Netherlands vs. Denmark

The Dutch start march to Euro glory

So much talent, but sadly for the Dutch, not much to show for it. When Andres Iniesta’s strike in extra time handed Spain the World Cup in 2010, it also condemned the Netherlands to a hat trick of defeats in a World Cup final. The lone title at a major tournament for the Oranje came 24 years ago, when some on the current squad weren’t even born.

The Netherlands’ march toward European glory this year begins with a clash against Denmark in the Group of Death opener. A loss for either, and one nail will be in the coffin.

What's on the line:

Make no mistake: The Dutch won’t be content with a spot in the semis or finishing as runner-up. They’ve made that abundantly clear this week. With several core members in their late 20s or early 30s, it’s perhaps the last chance for this generation to lift a trophy. Nothing but three points will do against Denmark.

Expectations aren’t as high for the Danes, and with that comes little pressure. Olsen declared himself content with Denmark’s preparation for the tournament – before holding midfielder Niki Zimling went down injured as Denmark trained at the Metalist Stadium. No injuries had surfaced prior to that and this is a side capable of upsetting teams with heftier reputations, as last year’s scalp of Portugal proved.  

Style and tactics:

With Arjen Robben, Robin van Persie and Wesley Sneijder, among others, the Dutch can play champagne football. Yet this is a side that also can mix it up physically with the best of them. Captain Mark van Bommel and Nigel de Jong, who protect the back four, are two of the toughest tackling midfielders in world football. They’ll look to break up play (and maybe a leg or two) and begin  the transition to attack. If Kevin Strootman is preferred to de Jong, don’t be surprised. He’s more versatile.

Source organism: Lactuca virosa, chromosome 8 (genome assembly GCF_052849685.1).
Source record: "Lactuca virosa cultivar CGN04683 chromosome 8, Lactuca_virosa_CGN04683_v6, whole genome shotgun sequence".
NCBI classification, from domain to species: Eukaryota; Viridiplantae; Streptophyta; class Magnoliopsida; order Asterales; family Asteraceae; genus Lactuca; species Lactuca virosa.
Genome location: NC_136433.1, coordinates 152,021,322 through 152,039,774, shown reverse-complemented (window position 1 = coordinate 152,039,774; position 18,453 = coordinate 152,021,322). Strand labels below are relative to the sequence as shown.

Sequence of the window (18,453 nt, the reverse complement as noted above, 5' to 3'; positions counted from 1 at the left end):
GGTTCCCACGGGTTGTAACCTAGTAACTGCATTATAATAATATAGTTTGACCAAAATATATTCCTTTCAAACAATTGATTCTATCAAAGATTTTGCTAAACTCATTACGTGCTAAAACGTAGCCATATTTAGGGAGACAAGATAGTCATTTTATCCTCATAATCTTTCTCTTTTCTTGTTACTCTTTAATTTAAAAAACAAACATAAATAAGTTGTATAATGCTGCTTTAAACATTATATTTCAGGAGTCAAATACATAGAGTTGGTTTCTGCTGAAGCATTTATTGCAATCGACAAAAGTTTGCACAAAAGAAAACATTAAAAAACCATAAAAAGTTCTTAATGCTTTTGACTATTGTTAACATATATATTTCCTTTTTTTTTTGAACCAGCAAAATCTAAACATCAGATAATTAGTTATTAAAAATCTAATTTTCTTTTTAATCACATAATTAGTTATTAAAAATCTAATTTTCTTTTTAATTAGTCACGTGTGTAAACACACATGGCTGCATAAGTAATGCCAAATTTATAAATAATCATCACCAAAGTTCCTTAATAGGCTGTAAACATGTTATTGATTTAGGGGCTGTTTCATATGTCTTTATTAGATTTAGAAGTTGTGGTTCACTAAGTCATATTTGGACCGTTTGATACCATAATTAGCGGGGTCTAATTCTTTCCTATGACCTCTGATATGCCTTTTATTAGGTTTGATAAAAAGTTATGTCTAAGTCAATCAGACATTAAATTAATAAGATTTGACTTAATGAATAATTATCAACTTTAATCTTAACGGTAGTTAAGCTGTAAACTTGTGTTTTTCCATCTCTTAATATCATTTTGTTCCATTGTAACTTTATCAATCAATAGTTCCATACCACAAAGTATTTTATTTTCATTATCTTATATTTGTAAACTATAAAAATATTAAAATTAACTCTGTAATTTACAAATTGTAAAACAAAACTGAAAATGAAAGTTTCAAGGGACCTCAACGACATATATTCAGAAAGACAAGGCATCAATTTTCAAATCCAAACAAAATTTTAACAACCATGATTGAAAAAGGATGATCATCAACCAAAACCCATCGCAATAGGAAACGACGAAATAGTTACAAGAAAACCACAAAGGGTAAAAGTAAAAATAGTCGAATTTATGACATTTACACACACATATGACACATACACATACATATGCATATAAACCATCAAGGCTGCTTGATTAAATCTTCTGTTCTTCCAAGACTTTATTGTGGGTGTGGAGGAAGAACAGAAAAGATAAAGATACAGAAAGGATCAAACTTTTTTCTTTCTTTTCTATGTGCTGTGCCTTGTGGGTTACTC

Denmark doesn’t possess the Netherlands’ skill, even if striker Nicklas Bendtner probably feels he’s better than his Arsenal teammate van Persie. Laughable, of course, though Sir Nic has come up with the goods from time to time. RvP and Bendtner will operate as lone strikers. Containing the Dutch and snaring a goal on the counter or set piece will be the objective.

Players to watch:

For the Netherlands: Robin van Persie, Arjen Robben, Wesley Sneijder

Van Persie led the Premier League in scoring, and barring a late surprise, he will get the nod ahead of Klaas-Jan Huntelaar (who led the Bundesliga and Euro qualifying in scoring). Robben’s speedy runs on the wing can mesmerize opposition defenders, and he has some making-up to do after his poor display in the Champions League final, when he choked away a critical penalty. Going forward the Dutch are built around Sneijder. He claims he’s back to his best, but the jury is still out.

For Denmark: Nicklas Bendtner, Christian Eriksen, Stephan Andersen

Bendtner possesses an ego bigger than all of Copenhagen, but in a Denmark shirt, at least, he backs up the bravado, scoring 18 goals in 48 appearances. Without him, the Danes are toothless. Eriksen pulls the strings in midfield and sooner rather than later will leave feeder club Ajax (that’s what it is now). However, his form in recent friendlies hasn’t been great. Andersen has large boots to fill in goal, deputizing for the injured Thomas Sorensen. Sorensen’s experience (more than 100 caps) will be missed.  

What we can expect?

When the Dutch topped Denmark 2-0 at the World Cup two years ago – in the group-stage opener for both – it was cagey. Chances were kept to a minimum in the first half, although Bendtner squandered a decent opportunity. The game turned when Daniel Agger netted an own goal early in the second, and the Danes couldn’t recover.

Nothing suggests Denmark will alter its approach, putting the onus on the Netherlands to again break down the Scandinavians. Note, though, that Robben sat out the South Africa outing because of an injury, so he may well be a difference-maker here.

Intangibles:

What’s this? The Dutch acting unselfish? Van Bommel says so, and it’s one of the reasons the team went deep in South Africa, he said. “All the players adjusted, almost in an un-Dutch way, and sacrificed themselves for the team,” he told UEFA.

If the Dutch score first, Denmark – which hasn’t tasted victory against the Netherlands since 1967 – is bound to sink. When conceding first, its record in the tournament is a dismal 1-12-0.  

Who'll win?

The Netherlands. It’ll eventually wear down Denmark and walk away a 1-0 winner.

 

London-based Ravi Ubha covers soccer and tennis for ESPN.com.

 

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